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Type: Thesis
Title: Ephemeron.
Author: Carmody, Emma
Issue Date: 2014
School/Discipline: School of Humanities
Abstract: Ephemeron is a hybrid, Deleuzian creature, a product of two creative mediums, two languages and two cultures. Comprising a feature-length film script and a collection of poetry (written in French and English, respectively), it embodies the chief characteristics of Deleuze’s second semiotic, l’image-temps. These characteristics may be broadly described as non-linear narrative and the absence of both causation and resolution. The resultant ambiguity, though destabilising, is ultimately liberating insofar as it gives rise to possibility, to an ongoing coming-into-being, as opposed to closure. Accordingly, Ephemeron’s bilingual, script-poetry interface seeks to express the possibility inhering in creative dialogue, in the layering of meaning across time and space. The script is set on an unnamed francophone island in the Mediterranean beset by unexplained ecological disturbances. Against this backdrop, three generations of a small family (granddaughter, mother, grandfather) negotiate the complexities of intergenerational trauma and memory loss, while a fourth ‘silent’ character - a seer – investigates environmental anomalies. While the script and poetry are physically separate, poems are linked to specific scenes, generating a ‘crystalline’ structure of meaning. The poems are further divided into ‘cycles’ which explore particular themes (such as civilizational and environmental decline), the backstories of particular characters, memory loss and my own personal encounters with art, place and culture. As a consequence (and in keeping with the core features of Deleuze’s second semiotic), the links between scenes and poems are generally non-linear, and at times elliptical. Put differently, the poems perform an archaeological function, acting as the script’s memory, enabling ‘fossilised’ knowledge, ideas and emotions to emerge, thereby forming a multiplicity of epistemological and ontological circuits. Consistent with Deleuze’s notion of the ‘perfect crystal’, the poetry also carries traces of possible futures, again generating open-ended networks of meaning and possibility. The script-poetry interface is supported by an exegetical work, ‘Between two Worlds’, which examines connections between French Symbolist poetry and post-war time-image cinema. While Deleuze focuses on links between the war and the emergence of time-image film, I broaden the field to include another, possible dynamic: a dynamic that relies on the idea of a creative gene pool, which by definition is diffuse, and its legacy uncertain. Specifically, I argue that the ancestral gene pool of post-war, time-image cinema includes late nineteenth century French poetry, in particular the work of Arthur Rimbaud. This argument is based on the assertion that Rimbaud revolutionised creative practice by undermining formalism, destabilising the subject and rejecting rhetoric. As such, his prose poems and free verse not only reimagined the linguistic vehicle for poetry, but the act of communication itself. The echoes of this revolution were felt some 80 years later in time-image cinema, characterised in the first instance by Italian neorealism. The films of Claire Denis, many of which are meditations on time and space, also embody this cinematic form. The exegesis therefore includes a case study examining the links between Rimbaud’s seminal collections, Illuminations and Une saison en enfer, and Denis’ 1999 film, Beau Travail. It also includes a reflective component (incorporating a brief conclusion) examining my creative process and the structure of Ephemeron.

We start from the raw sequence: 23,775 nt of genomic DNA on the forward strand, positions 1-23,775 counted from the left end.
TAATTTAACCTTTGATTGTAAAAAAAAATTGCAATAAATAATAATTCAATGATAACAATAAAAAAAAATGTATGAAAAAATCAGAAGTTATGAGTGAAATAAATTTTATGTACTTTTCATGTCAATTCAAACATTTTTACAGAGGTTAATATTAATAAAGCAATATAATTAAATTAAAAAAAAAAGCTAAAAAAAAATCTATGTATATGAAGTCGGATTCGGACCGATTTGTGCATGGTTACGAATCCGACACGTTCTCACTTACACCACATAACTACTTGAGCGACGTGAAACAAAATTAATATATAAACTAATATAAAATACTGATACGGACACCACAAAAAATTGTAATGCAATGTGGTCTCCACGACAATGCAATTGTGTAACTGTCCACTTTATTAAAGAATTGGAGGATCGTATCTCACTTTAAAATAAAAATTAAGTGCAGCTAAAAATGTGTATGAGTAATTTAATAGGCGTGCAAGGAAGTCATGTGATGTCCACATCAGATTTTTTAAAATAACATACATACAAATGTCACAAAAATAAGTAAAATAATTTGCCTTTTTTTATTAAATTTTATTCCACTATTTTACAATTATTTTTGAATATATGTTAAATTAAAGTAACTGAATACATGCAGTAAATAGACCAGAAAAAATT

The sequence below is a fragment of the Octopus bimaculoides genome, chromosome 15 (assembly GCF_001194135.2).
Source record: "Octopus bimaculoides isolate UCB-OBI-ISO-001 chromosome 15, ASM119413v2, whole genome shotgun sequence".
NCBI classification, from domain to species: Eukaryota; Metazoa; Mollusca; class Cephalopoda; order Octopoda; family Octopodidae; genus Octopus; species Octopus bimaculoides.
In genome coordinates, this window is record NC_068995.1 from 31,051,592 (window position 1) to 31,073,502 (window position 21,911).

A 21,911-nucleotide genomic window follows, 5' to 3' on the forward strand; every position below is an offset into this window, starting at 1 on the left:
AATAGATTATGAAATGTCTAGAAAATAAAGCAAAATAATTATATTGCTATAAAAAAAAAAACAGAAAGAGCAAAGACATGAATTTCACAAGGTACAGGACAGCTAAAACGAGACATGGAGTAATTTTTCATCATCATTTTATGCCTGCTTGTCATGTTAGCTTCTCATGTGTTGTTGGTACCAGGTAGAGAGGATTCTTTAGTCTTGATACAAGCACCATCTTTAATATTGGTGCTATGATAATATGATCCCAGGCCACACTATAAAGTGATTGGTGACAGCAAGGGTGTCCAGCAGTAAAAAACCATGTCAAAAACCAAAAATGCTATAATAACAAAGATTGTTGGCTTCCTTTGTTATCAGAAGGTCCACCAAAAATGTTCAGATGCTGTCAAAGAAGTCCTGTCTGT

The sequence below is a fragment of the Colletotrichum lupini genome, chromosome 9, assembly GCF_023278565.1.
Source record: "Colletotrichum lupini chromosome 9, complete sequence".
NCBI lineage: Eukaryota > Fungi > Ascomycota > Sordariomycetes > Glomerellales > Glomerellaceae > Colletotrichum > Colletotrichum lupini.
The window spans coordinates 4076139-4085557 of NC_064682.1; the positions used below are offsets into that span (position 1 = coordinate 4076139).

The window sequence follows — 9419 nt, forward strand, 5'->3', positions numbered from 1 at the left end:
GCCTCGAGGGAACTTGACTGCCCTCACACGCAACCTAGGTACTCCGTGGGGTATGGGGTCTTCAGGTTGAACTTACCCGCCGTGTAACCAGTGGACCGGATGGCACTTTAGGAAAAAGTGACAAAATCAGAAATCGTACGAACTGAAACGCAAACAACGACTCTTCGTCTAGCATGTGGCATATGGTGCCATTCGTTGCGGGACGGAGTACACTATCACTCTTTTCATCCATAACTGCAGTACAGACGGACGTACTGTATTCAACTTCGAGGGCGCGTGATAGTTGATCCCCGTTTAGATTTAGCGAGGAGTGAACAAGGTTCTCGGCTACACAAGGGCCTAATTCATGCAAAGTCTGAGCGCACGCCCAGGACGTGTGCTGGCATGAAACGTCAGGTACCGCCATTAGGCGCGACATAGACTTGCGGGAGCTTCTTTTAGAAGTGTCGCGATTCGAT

Advisor: Butterss, Philip
Castro, Brian
Poiana, Peter Bruno
Jones, Jill
Dissertation Note: Thesis (Ph.D.) -- University of Adelaide, School of Humanities, 2014
Keywords: creative writing; poetry; cinema; French; deleuze; Claire Denis; script
Provenance: Vol. 1 [Novel]: Ephemeron -- v. 2 [Exegesis]: Between two worlds
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